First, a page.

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Int J Antimicrob Agents. 2019 Mar 6. pii: S0924-8579(19)30039-1. doi: 10.1016/j.ijantimicag.2019.02.009. [Epub ahead of print]

Molecular characterization and evolution of the first outbreak of vancomycin resistant Enterococcus faecium in Western Australia.

Author information

1
Antimicrobial Resistance and Infectious Diseases (AMRID) Research Laboratory, Murdoch University, Western Australia.
2
Antimicrobial Resistance and Infectious Diseases (AMRID) Research Laboratory, Murdoch University, Western Australia. Electronic address: G.coombs@murdoch.edu.au.

Abstract

In 2001, Western Australia recorded its first outbreak of vancomycin resistant Enterococcus faecium (VREfm). A state-wide infection control effort, which oversaw patient screening and transfers, successfully terminated the outbreak within six months. However, the outbreak re-emerged two years later. Over the two outbreaks, the vanB-positive multilocus sequence type (ST) 173 E. faecium strain, was isolated from 201 patients. Our objective was to identify differences in genetic traits leading to the successful transmission of ST173 VREfm compared to non-ST173 VREfm isolated during the same period. Additionally, we aimed to describe the changes observed in the ST173 VREfm genome collected during the two outbreaks. Virulence factors ecbA, fss3, psaA and scm, identified in the non-ST173 isolates were largely absent in the ST173 isolates. The esp gene was not identified beyond 45% coverage for any isolate in this study. In terms of resistance genes, tet(U) was identified in 94.7% of ST173 VREfm isolated in the first outbreak but was largely absent in the ST173 VREfm isolated in the second outbreak and in the non-ST173 VREfm. Seven ST173 VREfm isolates (Clade A) carried dfrG but not tet(M) resistance genes. The average genome size of ST173 VREfm isolated in the first outbreak was significantly larger than the genome of the ST173 VREfm isolated in the second outbreak. The reduced number of virulence factors in the ST173 isolates may explain the low infection and high colonization rates observed during the outbreak. In addition, isolates with larger genome sizes were found to be associated with outbreaks.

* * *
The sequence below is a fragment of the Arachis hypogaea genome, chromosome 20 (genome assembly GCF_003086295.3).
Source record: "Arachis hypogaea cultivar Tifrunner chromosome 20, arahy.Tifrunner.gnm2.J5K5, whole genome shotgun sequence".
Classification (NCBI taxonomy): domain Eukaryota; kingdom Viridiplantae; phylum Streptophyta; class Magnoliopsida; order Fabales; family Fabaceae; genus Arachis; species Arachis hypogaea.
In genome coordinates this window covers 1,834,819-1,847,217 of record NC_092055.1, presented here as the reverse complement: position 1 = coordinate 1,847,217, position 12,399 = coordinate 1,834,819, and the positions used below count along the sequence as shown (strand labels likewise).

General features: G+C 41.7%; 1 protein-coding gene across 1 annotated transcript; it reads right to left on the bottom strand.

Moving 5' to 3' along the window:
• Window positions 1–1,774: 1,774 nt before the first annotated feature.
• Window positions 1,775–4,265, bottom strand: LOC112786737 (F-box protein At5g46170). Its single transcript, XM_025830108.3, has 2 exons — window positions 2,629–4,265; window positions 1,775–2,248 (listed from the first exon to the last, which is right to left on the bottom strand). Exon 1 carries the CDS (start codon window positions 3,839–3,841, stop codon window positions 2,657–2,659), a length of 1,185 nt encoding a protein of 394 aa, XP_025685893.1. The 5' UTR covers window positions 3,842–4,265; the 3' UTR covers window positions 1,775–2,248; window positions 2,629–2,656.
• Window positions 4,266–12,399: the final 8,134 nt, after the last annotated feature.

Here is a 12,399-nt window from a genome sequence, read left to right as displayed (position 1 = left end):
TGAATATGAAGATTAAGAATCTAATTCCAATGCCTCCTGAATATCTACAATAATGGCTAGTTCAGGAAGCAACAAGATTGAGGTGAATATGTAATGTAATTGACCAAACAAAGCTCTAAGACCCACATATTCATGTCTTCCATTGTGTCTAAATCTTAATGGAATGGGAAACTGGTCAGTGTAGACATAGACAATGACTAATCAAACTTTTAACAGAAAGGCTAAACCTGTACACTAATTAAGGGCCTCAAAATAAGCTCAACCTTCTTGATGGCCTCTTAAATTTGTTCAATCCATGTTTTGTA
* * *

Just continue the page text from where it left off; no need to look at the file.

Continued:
KEYWORDS:

Antimicrobial resistance; Enterococcus faecium; Genetic Evolution; Outbreak

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